A modern cytogenetics laboratory should have access to a range of molecular cytogenetic tools, including various in situ hybridisation protocols. Of these, MCB is an important adjunct, which can provide information not available using other techniques.



For all cases chromosomes were prepared from peripheral blood lymphocyte cultures following standard laboratory procedures. Case 8 also had chromosome preparations made from cultured fibroblasts. Analysis of G-banded chromosomes was carried out at a resolution of 400–550 bands per haploid genome using standard protocols.


In situ hybridization studies were carried out for each case using a range of locus specific, chromosome enumeration and subtelomere probes, partial chromosome paints (PCP) and whole chromosome paints (WCP).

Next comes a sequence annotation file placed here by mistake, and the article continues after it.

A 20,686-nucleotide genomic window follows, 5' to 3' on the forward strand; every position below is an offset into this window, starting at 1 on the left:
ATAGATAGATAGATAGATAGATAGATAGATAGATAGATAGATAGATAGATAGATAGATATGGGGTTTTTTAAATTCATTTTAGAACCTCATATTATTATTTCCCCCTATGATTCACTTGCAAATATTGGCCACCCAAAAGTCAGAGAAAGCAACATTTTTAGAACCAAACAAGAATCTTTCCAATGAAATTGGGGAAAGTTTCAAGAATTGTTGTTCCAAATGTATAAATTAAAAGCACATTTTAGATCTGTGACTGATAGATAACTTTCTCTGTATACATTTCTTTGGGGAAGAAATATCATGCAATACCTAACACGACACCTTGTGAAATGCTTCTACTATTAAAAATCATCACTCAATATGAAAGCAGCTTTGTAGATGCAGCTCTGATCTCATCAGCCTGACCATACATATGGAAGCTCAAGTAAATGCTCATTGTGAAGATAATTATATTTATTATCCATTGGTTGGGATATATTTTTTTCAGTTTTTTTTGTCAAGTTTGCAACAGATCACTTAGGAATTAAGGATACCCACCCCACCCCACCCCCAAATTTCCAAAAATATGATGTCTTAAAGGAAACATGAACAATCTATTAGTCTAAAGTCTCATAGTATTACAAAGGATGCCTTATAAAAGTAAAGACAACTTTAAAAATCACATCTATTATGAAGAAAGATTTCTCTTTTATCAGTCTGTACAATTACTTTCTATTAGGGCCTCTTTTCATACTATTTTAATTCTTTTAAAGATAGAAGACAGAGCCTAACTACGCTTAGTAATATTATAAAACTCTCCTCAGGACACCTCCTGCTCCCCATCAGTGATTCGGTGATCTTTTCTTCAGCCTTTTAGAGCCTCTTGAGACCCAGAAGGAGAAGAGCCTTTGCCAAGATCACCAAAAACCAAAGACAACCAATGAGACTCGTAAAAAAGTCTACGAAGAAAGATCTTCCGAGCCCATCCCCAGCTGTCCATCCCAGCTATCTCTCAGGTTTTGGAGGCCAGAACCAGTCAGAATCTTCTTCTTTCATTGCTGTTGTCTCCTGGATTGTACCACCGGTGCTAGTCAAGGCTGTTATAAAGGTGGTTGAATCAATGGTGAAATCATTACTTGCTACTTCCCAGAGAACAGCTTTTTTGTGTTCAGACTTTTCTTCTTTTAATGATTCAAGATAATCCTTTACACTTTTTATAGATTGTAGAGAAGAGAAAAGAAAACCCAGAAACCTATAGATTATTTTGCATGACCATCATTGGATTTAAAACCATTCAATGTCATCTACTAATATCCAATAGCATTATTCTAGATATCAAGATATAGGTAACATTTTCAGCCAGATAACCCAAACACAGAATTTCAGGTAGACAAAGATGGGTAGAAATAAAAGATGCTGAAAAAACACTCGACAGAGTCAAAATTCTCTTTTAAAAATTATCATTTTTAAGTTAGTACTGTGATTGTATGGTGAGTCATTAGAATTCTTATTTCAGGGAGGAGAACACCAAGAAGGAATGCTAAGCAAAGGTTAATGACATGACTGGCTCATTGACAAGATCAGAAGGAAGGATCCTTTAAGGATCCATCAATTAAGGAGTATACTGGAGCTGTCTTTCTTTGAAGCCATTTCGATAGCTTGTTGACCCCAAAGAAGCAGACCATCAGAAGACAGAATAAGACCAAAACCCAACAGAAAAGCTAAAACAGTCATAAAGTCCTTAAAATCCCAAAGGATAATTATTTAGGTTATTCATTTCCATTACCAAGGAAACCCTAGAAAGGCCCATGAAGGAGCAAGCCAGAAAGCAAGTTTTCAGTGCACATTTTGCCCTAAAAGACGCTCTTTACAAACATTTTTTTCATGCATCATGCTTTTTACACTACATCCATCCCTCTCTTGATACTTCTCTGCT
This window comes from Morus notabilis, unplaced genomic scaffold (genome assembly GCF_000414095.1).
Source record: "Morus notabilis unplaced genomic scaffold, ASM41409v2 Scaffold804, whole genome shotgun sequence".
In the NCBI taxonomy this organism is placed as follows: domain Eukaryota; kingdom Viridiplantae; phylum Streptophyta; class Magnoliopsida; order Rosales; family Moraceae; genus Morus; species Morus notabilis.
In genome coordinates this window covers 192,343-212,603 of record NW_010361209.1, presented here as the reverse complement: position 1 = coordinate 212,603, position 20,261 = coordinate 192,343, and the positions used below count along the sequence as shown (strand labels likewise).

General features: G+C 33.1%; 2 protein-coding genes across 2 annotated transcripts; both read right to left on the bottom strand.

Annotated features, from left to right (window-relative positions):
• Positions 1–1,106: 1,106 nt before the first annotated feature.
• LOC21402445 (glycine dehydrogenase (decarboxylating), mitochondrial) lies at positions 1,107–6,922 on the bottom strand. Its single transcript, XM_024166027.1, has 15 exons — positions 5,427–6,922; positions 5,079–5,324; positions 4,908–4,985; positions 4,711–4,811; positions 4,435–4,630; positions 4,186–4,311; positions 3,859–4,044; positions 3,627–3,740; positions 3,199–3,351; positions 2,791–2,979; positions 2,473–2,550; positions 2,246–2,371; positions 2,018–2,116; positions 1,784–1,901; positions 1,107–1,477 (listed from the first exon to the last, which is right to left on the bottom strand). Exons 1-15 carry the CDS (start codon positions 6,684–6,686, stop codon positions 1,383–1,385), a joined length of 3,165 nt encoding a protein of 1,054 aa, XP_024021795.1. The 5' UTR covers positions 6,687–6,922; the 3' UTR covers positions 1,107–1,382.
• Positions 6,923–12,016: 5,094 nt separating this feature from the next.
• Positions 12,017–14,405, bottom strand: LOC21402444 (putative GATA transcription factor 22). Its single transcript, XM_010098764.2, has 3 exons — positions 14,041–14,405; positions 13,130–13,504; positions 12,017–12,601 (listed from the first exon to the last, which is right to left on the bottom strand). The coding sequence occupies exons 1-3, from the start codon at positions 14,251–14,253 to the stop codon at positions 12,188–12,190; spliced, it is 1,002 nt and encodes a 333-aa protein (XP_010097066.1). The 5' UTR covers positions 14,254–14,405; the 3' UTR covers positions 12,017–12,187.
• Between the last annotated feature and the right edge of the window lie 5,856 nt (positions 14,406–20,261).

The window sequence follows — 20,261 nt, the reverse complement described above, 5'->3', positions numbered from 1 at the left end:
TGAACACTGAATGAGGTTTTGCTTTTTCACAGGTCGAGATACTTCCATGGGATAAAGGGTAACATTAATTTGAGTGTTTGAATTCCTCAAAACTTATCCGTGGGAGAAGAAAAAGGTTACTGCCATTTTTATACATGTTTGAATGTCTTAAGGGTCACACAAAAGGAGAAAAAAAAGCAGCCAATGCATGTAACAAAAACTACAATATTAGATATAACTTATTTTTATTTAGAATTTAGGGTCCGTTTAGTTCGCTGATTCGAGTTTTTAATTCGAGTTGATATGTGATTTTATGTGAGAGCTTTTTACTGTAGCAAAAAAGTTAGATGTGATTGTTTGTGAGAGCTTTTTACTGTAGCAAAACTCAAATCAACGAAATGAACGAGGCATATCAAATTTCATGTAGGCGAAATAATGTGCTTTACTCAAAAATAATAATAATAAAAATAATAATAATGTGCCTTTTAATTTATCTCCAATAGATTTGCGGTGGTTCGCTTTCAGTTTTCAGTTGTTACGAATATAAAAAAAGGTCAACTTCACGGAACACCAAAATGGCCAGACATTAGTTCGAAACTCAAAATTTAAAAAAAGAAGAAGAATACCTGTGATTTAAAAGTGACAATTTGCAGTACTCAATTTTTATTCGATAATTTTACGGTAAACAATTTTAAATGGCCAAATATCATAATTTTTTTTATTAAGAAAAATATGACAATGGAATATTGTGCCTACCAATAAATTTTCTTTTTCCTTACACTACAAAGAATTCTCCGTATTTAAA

Multicolor banding

Multicolor banding with a cocktail of microdissected region-specific overlapping partial chromosome paints (PCP) was carried out on metaphase chromosomes from peripheral blood samples for cases 1 to 7 and from cultured fibroblasts for case 8, according to the protocol recommended by MetaSystems (GmbH, Altlussheim, Germany). The MCB probes used were specific to the chromosomes involved in the rearrangement and all were from Metasystems GmbH, Altlussheim, Germany. Cells were captured with a CCD camera and processed using the ISIS/mFISH imaging system (Metasystems, Altlussheim, Germany). Fluorescence intensity ratios produced by the region-specific PCPs along the longitudinal axis of the chromosome were used to assign pseudocolours to chromosomal regions by means of the ISIS software.


MLPA was carried out on DNA extracted from peripheral blood for cases 1 and 8 using MLPA kits (P069, P036 or P036B, MRC-Holland, The Netherlands) containing probes for the subtelomere regions of every chromosome, as described previously [16].